Terminally ill New Jerseyans with little time left to live should have the option of ending their own lives on their own terms according to Assemblyman John Burzichelli.

Stacy Proebstle, Townsquare Media

He has introduced the instantly controversial "New Jersey Death With Dignity Act" and he has no problem explaining his position on the issue.

"This is not a Dr. Kevorkian approach," says Burzichelli. "This doesn't allow a person who's 45 (and) depressed and doesn't feel that they want to live to make a phone call and have someone assist them in ending their life. This is strictly provided to those who are terminally ill, giving them another choice in how to manage their body and their circumstances."

Nothing in the act shall be construed to authorize a physician or any other person to end a patient's life by lethal injection, active euthanasia, or mercy killing or lower the applicable standard of care to be provided by a health care professional who participates in this act.

Under Burzichelli's measure which would require voter approval, in order to be eligible, a patient would have to be of sound mind and diagnosed by two doctors as terminally ill with six months or less to live. The person would then make verbal request for a lethal prescription of drugs.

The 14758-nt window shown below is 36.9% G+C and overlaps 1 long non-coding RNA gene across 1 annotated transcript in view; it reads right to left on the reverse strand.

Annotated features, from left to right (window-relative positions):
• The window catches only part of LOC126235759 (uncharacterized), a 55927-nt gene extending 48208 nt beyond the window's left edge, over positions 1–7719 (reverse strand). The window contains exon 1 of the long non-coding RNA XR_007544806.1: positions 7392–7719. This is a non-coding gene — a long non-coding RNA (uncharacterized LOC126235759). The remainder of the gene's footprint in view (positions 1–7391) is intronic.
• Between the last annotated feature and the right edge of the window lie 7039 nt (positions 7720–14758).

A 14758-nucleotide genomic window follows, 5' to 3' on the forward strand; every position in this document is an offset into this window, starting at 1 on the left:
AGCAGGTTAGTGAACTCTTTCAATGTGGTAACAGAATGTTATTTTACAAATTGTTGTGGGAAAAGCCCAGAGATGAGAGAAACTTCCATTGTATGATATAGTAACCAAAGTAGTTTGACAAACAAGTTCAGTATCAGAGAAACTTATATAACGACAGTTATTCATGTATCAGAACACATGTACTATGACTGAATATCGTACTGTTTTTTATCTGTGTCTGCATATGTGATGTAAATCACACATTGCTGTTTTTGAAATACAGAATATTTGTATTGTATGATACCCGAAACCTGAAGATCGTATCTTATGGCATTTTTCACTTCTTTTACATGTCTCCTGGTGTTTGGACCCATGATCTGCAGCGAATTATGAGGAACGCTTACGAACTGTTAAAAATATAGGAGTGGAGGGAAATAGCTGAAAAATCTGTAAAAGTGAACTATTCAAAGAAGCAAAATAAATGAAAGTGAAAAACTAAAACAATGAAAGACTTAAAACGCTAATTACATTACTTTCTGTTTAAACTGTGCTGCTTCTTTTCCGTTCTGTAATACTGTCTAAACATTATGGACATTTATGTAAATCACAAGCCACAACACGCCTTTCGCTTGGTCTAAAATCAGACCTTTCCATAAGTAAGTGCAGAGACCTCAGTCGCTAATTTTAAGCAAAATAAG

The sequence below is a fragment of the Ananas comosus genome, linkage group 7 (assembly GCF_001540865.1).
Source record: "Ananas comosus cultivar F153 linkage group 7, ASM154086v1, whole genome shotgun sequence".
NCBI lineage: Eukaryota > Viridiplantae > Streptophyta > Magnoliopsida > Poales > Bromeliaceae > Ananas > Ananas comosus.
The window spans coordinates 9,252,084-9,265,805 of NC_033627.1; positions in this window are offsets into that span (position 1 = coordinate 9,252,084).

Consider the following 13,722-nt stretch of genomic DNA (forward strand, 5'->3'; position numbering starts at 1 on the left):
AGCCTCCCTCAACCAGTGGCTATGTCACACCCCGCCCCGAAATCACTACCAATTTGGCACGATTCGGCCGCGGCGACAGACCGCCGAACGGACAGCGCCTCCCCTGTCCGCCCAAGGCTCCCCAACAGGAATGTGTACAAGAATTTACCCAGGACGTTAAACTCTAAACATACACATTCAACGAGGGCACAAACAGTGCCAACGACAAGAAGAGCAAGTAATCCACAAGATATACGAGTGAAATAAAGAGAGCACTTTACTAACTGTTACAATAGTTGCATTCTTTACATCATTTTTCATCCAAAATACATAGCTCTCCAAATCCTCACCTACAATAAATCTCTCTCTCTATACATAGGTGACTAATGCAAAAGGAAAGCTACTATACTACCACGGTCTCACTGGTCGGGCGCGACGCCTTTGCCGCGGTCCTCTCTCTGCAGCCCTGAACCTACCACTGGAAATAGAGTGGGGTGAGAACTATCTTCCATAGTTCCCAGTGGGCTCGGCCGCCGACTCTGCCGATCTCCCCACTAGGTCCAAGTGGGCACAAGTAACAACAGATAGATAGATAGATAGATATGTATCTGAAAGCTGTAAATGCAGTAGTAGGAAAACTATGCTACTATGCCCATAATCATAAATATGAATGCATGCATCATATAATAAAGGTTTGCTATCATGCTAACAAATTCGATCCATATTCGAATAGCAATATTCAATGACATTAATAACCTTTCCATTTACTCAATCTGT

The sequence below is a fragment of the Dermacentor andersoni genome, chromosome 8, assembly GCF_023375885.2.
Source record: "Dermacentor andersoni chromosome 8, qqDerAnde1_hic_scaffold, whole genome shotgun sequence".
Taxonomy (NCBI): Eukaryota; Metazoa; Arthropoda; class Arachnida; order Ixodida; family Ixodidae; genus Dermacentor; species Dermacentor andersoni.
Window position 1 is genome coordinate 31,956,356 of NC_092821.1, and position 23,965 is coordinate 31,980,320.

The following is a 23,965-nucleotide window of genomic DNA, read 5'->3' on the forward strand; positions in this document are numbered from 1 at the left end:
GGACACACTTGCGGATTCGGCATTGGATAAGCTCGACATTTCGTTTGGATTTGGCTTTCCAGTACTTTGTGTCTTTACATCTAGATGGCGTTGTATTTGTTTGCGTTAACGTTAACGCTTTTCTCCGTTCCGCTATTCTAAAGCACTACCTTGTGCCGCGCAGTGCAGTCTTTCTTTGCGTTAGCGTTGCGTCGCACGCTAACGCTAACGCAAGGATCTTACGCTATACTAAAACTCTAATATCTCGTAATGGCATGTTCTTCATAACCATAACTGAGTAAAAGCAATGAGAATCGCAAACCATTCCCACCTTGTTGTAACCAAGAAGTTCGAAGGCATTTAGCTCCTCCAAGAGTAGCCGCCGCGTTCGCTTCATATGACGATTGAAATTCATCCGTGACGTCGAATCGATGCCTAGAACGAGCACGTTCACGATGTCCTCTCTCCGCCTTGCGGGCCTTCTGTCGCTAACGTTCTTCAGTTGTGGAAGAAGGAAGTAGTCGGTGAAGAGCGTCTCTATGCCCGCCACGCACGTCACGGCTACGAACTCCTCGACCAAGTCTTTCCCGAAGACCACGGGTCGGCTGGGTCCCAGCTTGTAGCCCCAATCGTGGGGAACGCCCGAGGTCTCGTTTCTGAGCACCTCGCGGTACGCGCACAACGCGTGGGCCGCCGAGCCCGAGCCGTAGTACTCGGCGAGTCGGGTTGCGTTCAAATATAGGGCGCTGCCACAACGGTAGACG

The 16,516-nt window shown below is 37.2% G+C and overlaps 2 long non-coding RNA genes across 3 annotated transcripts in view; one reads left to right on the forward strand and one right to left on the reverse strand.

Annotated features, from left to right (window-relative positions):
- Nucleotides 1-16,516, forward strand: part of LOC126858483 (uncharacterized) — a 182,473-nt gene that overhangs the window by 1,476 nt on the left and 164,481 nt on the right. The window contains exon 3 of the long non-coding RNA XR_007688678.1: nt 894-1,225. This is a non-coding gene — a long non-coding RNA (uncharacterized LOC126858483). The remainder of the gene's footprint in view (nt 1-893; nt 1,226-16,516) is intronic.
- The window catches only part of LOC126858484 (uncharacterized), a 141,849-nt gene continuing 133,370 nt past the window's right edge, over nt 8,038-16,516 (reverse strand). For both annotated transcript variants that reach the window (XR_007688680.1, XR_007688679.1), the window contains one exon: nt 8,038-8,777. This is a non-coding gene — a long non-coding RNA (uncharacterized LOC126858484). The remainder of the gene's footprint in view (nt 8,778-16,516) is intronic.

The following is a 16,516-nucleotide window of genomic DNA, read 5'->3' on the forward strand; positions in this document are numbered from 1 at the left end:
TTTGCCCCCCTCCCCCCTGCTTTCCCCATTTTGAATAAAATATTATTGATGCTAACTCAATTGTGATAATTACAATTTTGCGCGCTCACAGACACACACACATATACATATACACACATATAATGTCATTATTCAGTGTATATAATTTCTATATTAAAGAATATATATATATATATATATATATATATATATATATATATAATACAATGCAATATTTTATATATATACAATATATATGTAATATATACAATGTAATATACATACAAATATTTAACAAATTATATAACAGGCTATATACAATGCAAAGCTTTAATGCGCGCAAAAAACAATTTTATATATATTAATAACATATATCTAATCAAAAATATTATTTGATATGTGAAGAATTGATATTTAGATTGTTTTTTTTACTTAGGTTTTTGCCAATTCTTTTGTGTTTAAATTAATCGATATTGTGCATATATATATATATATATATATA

A 15-day waiting period would follow the first verbal request. The patient would then be required to make another verbal; request and a written request signed by two witnesses. At least one witness shall not be a relative by blood, marriage, or adoption of the person signing this request, shall not be entitled to any portion of the person's estate upon death, and shall not own, operate, or be employed at a health care facility where the person is a patient or resident.

After the aforementioned steps are taken, Burzichelli explains, "If they choose to conclude their life in advance of the illness taking its natural course they would be able to make that request to a physician to prescribe the appropriate drugs…Right now they can't make that decision and they can't ask a doctor for a prescription that would cause them to go to rest sooner than later."

Burzichelli says under his proposal the patient always remains in total control, because he or she would also be the one who would have to administer the fatal dose of drugs.

Washington State and Oregon currently have similar statutes on the books.

Burzichelli says the New Jersey legislature hasn't taken up this issue since 1978 and prior to that year assisted suicide of any kind was not illegal by statute.

Many in the religious community are adamantly opposed to what they consider to be the speeding up death.